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  #4  
Old 09-26-2016, 09:48 AM
11.4 11.4 is offline
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Join Date: Dec 2003
Posts: 3,817
It's not at all unusual to have to change overall saddle height slightly when changing saddles. Just a couple degrees of difference in hip rotation can translate into 3-5 mm of saddle height difference. And there's no magic point on a saddle at which to measure saddle height, nor is the point the same after you have body weight on it. Do what works for you.
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  #5  
Old 09-26-2016, 10:58 AM
benb benb is offline
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Join Date: Apr 2007
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I ended up getting back on the Arione, going for a fit, and ditching the Flite.

My saddle height (recommended by a fitter) was way off.. right hip was hitting it's ROM at the top of the pedal stroke causing my right sit bone to rock on the saddle. I was interpreting that as the Arione being too narrow when it wasn't. In reality the Flite is probably too wide.

Amazing to get two saddle height recommendations from 2 fitters that were 3cm different. The higher one is starting to seem significantly better after 2 weeks in just about every way. (My hamstrings definitely needed time to adapt though!)
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  #6  
Old 10-05-2016, 03:11 AM
Vera J. Hogue Vera J. Hogue is offline
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Join Date: Dec 2015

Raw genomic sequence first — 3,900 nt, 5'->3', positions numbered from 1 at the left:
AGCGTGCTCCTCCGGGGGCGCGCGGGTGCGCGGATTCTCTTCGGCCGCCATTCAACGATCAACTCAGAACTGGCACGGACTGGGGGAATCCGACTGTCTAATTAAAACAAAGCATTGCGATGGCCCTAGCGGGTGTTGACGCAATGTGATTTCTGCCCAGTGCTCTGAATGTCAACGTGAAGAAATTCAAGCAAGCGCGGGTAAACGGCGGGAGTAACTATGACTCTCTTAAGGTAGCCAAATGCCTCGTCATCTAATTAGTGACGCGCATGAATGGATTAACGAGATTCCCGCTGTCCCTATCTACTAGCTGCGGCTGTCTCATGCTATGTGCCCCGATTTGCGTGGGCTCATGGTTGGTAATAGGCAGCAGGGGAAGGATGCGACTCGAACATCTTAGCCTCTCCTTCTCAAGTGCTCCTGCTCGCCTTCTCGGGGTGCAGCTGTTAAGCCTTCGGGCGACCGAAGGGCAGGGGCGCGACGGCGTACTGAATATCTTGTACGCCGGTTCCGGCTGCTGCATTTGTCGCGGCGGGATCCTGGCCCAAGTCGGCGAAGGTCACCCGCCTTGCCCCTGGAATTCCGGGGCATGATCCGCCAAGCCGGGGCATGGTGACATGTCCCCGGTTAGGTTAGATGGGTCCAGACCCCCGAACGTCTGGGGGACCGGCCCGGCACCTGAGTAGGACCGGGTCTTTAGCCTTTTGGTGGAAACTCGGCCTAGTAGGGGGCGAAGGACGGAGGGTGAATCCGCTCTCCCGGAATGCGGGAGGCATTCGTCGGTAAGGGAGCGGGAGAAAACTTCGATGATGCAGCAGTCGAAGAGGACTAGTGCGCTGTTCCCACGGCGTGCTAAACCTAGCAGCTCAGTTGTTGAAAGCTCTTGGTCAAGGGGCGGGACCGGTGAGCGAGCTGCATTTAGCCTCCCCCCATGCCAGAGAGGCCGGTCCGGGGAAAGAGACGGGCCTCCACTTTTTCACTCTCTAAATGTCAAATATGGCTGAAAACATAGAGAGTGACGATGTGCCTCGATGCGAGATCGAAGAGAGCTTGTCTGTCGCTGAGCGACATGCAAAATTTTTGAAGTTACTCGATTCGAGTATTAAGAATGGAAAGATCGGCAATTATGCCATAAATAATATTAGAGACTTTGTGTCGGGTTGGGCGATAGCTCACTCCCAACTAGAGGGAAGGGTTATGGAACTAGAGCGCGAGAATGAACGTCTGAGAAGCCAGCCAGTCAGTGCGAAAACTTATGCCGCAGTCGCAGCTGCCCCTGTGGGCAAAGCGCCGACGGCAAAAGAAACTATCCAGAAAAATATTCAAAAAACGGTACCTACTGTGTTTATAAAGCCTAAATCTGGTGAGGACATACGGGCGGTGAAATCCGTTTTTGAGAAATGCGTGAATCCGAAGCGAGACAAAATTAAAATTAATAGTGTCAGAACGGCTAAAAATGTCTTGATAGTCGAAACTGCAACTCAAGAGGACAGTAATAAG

Posts: 31
It doesn't really go by your height or weight it goes by the size of your bum, which of course can be related to height and weight but not necessarily. There is no way that you can measure yourself to see if you fit in a saddle. You need to sit in a saddle and when sitting in the correct position you place your hand, with your pinkie closest to your bum and your thumb closest to the cantle. Your bum should be a hands-width away from the edge of the cantle, no more no less. Because of the seat of one type of saddle is made differently from the seat of other types of saddle your seat size will change from saddle to saddle.

The first thing you should look for in a saddle(assuming you aren't trying to fit it to any particular horse) is that you are comfy when sitting in the saddle. The saddle should put you into the correct position. You shouldn't have to fight against the make of the saddle to be in the correct riding position. Once you find a saddle that you like how you fit in it then check to make sure it is the right size by doing the hand thing. Then check to make sure that the saddle flaps fit you.
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  #7  
Old 10-07-2016, 08:13 PM
jinbok jinbok is offline
Rapha LA
 
Join Date: Dec 2011
Location: Los Angeles
Posts: 142
saddle height should change once you change the saddle, i've experienced this multiple times.. ha